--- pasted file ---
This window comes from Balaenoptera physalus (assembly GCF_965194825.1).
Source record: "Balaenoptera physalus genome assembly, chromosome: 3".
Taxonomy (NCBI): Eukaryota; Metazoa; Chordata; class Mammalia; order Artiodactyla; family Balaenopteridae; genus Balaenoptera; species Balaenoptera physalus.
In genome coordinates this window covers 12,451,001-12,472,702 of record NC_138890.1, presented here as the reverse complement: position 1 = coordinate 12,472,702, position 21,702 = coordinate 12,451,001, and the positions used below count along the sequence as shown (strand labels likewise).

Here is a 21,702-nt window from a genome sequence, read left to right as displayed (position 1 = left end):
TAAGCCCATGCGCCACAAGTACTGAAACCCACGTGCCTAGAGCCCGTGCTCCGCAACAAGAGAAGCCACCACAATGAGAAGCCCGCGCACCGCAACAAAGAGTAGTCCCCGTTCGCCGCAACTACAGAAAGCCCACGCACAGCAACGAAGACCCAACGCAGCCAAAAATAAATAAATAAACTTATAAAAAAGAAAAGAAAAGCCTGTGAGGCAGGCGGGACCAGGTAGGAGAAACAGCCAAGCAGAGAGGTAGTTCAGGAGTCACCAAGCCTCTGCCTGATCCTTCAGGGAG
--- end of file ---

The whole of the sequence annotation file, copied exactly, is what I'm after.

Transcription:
This window comes from Balaenoptera physalus (assembly GCF_965194825.1).
Source record: "Balaenoptera physalus genome assembly, chromosome: 3".
Taxonomy (NCBI): Eukaryota; Metazoa; Chordata; class Mammalia; order Artiodactyla; family Balaenopteridae; genus Balaenoptera; species Balaenoptera physalus.
In genome coordinates this window covers 12,451,001-12,472,702 of record NC_138890.1, presented here as the reverse complement: position 1 = coordinate 12,472,702, position 21,702 = coordinate 12,451,001, and the positions used below count along the sequence as shown (strand labels likewise).

Here is a 21,702-nt window from a genome sequence, read left to right as displayed (position 1 = left end):
TAAGCCCATGCGCCACAAGTACTGAAACCCACGTGCCTAGAGCCCGTGCTCCGCAACAAGAGAAGCCACCACAATGAGAAGCCCGCGCACCGCAACAAAGAGTAGTCCCCGTTCGCCGCAACTACAGAAAGCCCACGCACAGCAACGAAGACCCAACGCAGCCAAAAATAAATAAATAAACTTATAAAAAAGAAAAGAAAAGCCTGTGAGGCAGGCGGGACCAGGTAGGAGAAACAGCCAAGCAGAGAGGTAGTTCAGGAGTCACCAAGCCTCTGCCTGATCCTTCAGGGAG